FCC Releases Details of 700 MHz Auction

March 21, 2008. The Federal Communications Commission (FCC) released details regarding the winning bidders in Auction 73, which is also known as the 700 MHz auction.

Verizon Wireless (VW) and AT&T dominated the winning bids. AT&T's winning bids totaled over $6 Billion. VW's winning bids totaled more than $9 Billion. All bids totaled over $19 Billion. However, T-Mobile and Sprint-Nextel acquired spectrum in Auction 66 in 2006, which is also known as the AWS-1 auction.

See, FCC Public Notice [11 pages in PDF] (DA 08-595) and Attachment A [74 pages in PDF] titled "Winning Bids". See also, Attachment B [7 pages in PDF] titled "Bidder/Payment Refund", Attachment C [2 pages in PDF] titled "Withdrawal/Payment", and Attachment D [18 pages in PDF] titled "Instructions for Completing FCC Form 601 and Form 602".

FCC Chairman Kevin Martin stated in a release [PDF] that "A bidder other than a nationwide incumbent won a license in every market. As a result of the 700 MHz Auction, there is the potential for an additional wireless `third-pipe´´ in every market across the nation. Additionally, 99 bidders, other than the nationwide wireless incumbents, won 754 licenses -- representing approximately 69 percent of the 1090 licenses sold in the 700 MHz auction. The Auction therefore drew wide-ranging interest from a number of new players."

For example, wrote Martin "Frontier Wireless LLC (EchoStar), which is widely viewed as a new entrant, won 168 licenses in the E block to establish a near nationwide footprint for its services for consumers."

The E Block is 6 MHz of unpaired spectrum (722-728). It was auctioned by Economic Areas (EA) in 176 licenses. The winning bids totaled $1.27 Billion.

Commissioner Jonathan Adelstein stated in a release [PDF] that "It's appalling that women and minorities were virtually shut out of this monumental auction. It's an outrage that we've failed to counter the legacy of discrimination that has kept women and minorities from owning their fair share of the spectrum. Here we had an enormous opportunity to open the airwaves to a new generation that reflects the diversity of America, and instead we just made a bad situation even worse. This gives whole new meaning to ``white spaces´´ in the spectrum."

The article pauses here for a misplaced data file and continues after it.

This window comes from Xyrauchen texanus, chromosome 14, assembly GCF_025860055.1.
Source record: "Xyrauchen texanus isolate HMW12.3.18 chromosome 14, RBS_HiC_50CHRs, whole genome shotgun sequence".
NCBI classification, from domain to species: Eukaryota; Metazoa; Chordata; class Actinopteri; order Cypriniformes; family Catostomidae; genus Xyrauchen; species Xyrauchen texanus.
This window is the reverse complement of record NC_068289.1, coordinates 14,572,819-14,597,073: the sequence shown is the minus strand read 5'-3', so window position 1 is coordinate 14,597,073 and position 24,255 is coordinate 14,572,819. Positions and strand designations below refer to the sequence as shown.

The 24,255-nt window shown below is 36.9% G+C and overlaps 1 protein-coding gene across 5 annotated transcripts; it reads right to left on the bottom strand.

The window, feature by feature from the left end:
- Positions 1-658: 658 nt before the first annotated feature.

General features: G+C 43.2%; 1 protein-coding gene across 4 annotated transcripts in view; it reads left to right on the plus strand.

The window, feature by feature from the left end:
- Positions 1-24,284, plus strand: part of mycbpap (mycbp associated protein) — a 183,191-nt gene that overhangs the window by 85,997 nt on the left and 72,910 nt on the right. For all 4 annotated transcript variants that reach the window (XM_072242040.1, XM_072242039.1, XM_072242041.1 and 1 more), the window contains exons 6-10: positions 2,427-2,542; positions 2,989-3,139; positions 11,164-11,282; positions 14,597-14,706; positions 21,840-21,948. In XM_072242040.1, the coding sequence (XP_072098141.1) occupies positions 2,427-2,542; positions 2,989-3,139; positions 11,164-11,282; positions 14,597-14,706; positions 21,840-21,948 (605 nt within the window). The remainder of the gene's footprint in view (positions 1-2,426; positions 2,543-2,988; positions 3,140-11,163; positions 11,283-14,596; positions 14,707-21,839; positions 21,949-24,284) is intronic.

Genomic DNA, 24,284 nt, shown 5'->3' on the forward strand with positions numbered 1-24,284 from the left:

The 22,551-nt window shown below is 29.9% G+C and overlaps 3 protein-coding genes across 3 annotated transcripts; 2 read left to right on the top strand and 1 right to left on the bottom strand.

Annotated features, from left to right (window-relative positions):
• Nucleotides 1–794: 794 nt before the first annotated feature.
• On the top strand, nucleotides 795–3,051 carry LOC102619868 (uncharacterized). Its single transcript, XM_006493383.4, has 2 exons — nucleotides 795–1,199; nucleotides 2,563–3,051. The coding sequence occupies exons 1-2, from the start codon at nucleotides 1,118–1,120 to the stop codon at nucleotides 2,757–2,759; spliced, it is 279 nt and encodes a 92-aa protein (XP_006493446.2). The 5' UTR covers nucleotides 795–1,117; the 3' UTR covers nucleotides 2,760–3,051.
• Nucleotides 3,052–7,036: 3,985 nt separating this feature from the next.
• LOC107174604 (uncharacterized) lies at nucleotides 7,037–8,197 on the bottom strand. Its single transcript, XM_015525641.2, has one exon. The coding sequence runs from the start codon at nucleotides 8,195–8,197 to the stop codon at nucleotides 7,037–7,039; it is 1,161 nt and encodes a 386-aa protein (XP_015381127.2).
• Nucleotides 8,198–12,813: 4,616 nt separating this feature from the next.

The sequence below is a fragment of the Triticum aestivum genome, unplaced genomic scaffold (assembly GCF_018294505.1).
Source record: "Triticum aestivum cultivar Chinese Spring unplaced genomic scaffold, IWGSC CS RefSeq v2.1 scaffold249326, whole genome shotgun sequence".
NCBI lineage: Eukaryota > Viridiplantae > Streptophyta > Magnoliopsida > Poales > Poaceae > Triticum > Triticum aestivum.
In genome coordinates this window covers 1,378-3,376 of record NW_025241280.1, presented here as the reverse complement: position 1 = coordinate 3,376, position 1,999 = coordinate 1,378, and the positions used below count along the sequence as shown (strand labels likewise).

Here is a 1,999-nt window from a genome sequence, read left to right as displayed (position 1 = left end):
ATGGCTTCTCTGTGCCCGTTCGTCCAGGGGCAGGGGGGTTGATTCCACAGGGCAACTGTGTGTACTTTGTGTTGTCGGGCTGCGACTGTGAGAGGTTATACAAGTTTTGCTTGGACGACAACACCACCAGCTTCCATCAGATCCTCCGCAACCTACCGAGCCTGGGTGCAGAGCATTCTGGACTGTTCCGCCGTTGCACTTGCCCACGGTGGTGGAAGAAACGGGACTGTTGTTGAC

See also, story titled "FCC Closes 700 MHz Auction" in TLJ Daily E-Mail Alert No. 1,734, March 20, 2008.

C Block. Google was not the winning bidder for any spectrum license in the just closed auction. However, its lobbying efforts were effective in causing the FCC to impose some of the restrictions that it sought, for one spectrum block, the C Block.

The C Block is 22 MHz of paired spectrum (746-757 and 776-787), auctioned by Regional Economic Area Groupings (REAGs) in 12 licenses, subject to open devices and applications requirements (ODAR).

Google's Richard Whitt stated in a release that "Google didn't pick up any spectrum licenses". But, it looks forward "to a more open wireless world. As a result of the auction, consumers whose devices use the C-block of spectrum soon will be able to use any wireless device they wish, and download to their devices any applications and content they wish. Consumers soon should begin enjoying new, Internet-like freedom to get the most out of their mobile phones and other wireless devices."

Verizon Wireless stated in a release that "We are very pleased with our auction results. Specifically, we were successful in achieving the spectrum depth we need to continue to grow our business and data revenues, to preserve our reputation as the nation's most reliable wireless network, and to continue to lead in data services and help us satisfy the next wave of services and consumer electronics devices."

It added that "The bids we won include a nationwide spectrum footprint covering 298M Pops, plus 102 licenses for individual markets covering 171M Pops."

Gigi Sohn, head of the Public Knowledge, stated in a release that "It was no surprise that Verizon paid more than $4.7 billion for a national block of spectrum in the most valuable band. From what we have seen, the company has started a process to comply with the open access parts of the FCC order that have the potential to bring many benefits to consumers through more flexibility in using their own handsets and other devices and the use of applications other than those supplied by Verizon. We look forward to hearing more details about how Verizon implements its program, and we hope the rest of the industry will adopt a similar view to giving consumers more choice."

Public Knowledge's public advocacy on this and some other issues coincides with the commercial interests of Google.

Sohn added that "We are grateful to Google for stepping up and making certain the minimum bid in the ``C´´ block was achieved, so that the open access provisions would be required to be followed."

She added that "At the same time, however, it is disappointing that new competitors and innovators won’t have access to the spectrum to give consumers the benefits of real broadband competition."